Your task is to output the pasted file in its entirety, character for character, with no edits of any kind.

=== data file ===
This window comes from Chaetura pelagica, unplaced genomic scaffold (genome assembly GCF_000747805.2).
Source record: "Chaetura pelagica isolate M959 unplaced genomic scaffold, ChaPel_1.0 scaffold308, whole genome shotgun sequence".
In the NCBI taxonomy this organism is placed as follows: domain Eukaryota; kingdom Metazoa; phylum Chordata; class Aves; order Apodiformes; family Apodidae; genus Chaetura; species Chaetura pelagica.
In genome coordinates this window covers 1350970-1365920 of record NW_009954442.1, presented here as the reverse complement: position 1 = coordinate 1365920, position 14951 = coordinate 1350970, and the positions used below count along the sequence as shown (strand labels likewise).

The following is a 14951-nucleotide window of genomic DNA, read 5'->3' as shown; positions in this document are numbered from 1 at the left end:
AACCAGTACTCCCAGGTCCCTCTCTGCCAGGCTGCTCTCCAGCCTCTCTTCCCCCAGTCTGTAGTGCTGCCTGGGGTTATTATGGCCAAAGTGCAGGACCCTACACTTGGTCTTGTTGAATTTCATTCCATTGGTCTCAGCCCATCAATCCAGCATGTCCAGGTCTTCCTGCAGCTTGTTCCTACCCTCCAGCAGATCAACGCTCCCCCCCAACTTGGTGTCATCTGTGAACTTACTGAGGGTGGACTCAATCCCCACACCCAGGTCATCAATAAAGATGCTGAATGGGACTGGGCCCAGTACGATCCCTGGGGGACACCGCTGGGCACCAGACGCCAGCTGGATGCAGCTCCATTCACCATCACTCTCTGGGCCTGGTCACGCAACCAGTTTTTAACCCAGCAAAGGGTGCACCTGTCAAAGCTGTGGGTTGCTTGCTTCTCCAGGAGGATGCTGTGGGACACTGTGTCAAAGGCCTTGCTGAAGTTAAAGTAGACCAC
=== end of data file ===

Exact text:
This window comes from Chaetura pelagica, unplaced genomic scaffold (genome assembly GCF_000747805.2).
Source record: "Chaetura pelagica isolate M959 unplaced genomic scaffold, ChaPel_1.0 scaffold308, whole genome shotgun sequence".
In the NCBI taxonomy this organism is placed as follows: domain Eukaryota; kingdom Metazoa; phylum Chordata; class Aves; order Apodiformes; family Apodidae; genus Chaetura; species Chaetura pelagica.
In genome coordinates this window covers 1350970-1365920 of record NW_009954442.1, presented here as the reverse complement: position 1 = coordinate 1365920, position 14951 = coordinate 1350970, and the positions used below count along the sequence as shown (strand labels likewise).

The following is a 14951-nucleotide window of genomic DNA, read 5'->3' as shown; positions in this document are numbered from 1 at the left end:
AACCAGTACTCCCAGGTCCCTCTCTGCCAGGCTGCTCTCCAGCCTCTCTTCCCCCAGTCTGTAGTGCTGCCTGGGGTTATTATGGCCAAAGTGCAGGACCCTACACTTGGTCTTGTTGAATTTCATTCCATTGGTCTCAGCCCATCAATCCAGCATGTCCAGGTCTTCCTGCAGCTTGTTCCTACCCTCCAGCAGATCAACGCTCCCCCCCAACTTGGTGTCATCTGTGAACTTACTGAGGGTGGACTCAATCCCCACACCCAGGTCATCAATAAAGATGCTGAATGGGACTGGGCCCAGTACGATCCCTGGGGGACACCGCTGGGCACCAGACGCCAGCTGGATGCAGCTCCATTCACCATCACTCTCTGGGCCTGGTCACGCAACCAGTTTTTAACCCAGCAAAGGGTGCACCTGTCAAAGCTGTGGGTTGCTTGCTTCTCCAGGAGGATGCTGTGGGACACTGTGTCAAAGGCCTTGCTGAAGTTAAAGTAGACCAC